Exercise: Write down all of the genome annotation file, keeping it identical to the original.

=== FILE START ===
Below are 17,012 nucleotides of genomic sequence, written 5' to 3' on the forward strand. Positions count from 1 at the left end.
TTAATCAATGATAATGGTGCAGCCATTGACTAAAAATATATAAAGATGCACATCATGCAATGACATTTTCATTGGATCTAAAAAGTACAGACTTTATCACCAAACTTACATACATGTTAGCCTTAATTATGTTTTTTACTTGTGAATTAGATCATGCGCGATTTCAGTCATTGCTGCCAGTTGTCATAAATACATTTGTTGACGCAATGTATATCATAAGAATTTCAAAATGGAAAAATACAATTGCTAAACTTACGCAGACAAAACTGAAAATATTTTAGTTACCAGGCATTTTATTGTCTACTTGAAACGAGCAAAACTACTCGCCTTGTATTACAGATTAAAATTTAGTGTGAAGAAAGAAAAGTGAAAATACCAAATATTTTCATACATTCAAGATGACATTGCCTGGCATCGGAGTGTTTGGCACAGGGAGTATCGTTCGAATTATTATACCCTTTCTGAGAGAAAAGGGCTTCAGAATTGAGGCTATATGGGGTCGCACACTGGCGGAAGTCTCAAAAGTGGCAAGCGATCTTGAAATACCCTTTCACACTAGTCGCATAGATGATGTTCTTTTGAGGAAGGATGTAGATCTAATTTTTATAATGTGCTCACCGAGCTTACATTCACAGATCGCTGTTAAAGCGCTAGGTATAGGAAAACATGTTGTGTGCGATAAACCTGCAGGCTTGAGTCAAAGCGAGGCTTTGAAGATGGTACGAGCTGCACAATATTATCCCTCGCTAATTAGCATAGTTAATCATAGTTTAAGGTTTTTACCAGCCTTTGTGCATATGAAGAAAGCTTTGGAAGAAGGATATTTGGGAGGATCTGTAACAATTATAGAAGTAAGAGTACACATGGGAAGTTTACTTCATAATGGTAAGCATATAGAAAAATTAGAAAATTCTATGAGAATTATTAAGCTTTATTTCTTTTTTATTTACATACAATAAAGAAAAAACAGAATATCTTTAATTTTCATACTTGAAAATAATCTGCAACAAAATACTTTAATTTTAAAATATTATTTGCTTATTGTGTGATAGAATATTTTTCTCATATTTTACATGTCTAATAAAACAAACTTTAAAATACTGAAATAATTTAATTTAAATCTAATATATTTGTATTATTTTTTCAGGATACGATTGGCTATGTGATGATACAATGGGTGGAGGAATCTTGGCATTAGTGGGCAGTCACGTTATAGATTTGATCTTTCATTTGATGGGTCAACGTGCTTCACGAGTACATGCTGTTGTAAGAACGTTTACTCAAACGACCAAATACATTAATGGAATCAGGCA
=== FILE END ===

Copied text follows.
Below are 17,012 nucleotides of genomic sequence, written 5' to 3' on the forward strand. Positions count from 1 at the left end.
TTAATCAATGATAATGGTGCAGCCATTGACTAAAAATATATAAAGATGCACATCATGCAATGACATTTTCATTGGATCTAAAAAGTACAGACTTTATCACCAAACTTACATACATGTTAGCCTTAATTATGTTTTTTACTTGTGAATTAGATCATGCGCGATTTCAGTCATTGCTGCCAGTTGTCATAAATACATTTGTTGACGCAATGTATATCATAAGAATTTCAAAATGGAAAAATACAATTGCTAAACTTACGCAGACAAAACTGAAAATATTTTAGTTACCAGGCATTTTATTGTCTACTTGAAACGAGCAAAACTACTCGCCTTGTATTACAGATTAAAATTTAGTGTGAAGAAAGAAAAGTGAAAATACCAAATATTTTCATACATTCAAGATGACATTGCCTGGCATCGGAGTGTTTGGCACAGGGAGTATCGTTCGAATTATTATACCCTTTCTGAGAGAAAAGGGCTTCAGAATTGAGGCTATATGGGGTCGCACACTGGCGGAAGTCTCAAAAGTGGCAAGCGATCTTGAAATACCCTTTCACACTAGTCGCATAGATGATGTTCTTTTGAGGAAGGATGTAGATCTAATTTTTATAATGTGCTCACCGAGCTTACATTCACAGATCGCTGTTAAAGCGCTAGGTATAGGAAAACATGTTGTGTGCGATAAACCTGCAGGCTTGAGTCAAAGCGAGGCTTTGAAGATGGTACGAGCTGCACAATATTATCCCTCGCTAATTAGCATAGTTAATCATAGTTTAAGGTTTTTACCAGCCTTTGTGCATATGAAGAAAGCTTTGGAAGAAGGATATTTGGGAGGATCTGTAACAATTATAGAAGTAAGAGTACACATGGGAAGTTTACTTCATAATGGTAAGCATATAGAAAAATTAGAAAATTCTATGAGAATTATTAAGCTTTATTTCTTTTTTATTTACATACAATAAAGAAAAAACAGAATATCTTTAATTTTCATACTTGAAAATAATCTGCAACAAAATACTTTAATTTTAAAATATTATTTGCTTATTGTGTGATAGAATATTTTTCTCATATTTTACATGTCTAATAAAACAAACTTTAAAATACTGAAATAATTTAATTTAAATCTAATATATTTGTATTATTTTTTCAGGATACGATTGGCTATGTGATGATACAATGGGTGGAGGAATCTTGGCATTAGTGGGCAGTCACGTTATAGATTTGATCTTTCATTTGATGGGTCAACGTGCTTCACGAGTACATGCTGTTGTAAGAACGTTTACTCAAACGACCAAATACATTAATGGAATCAGGCA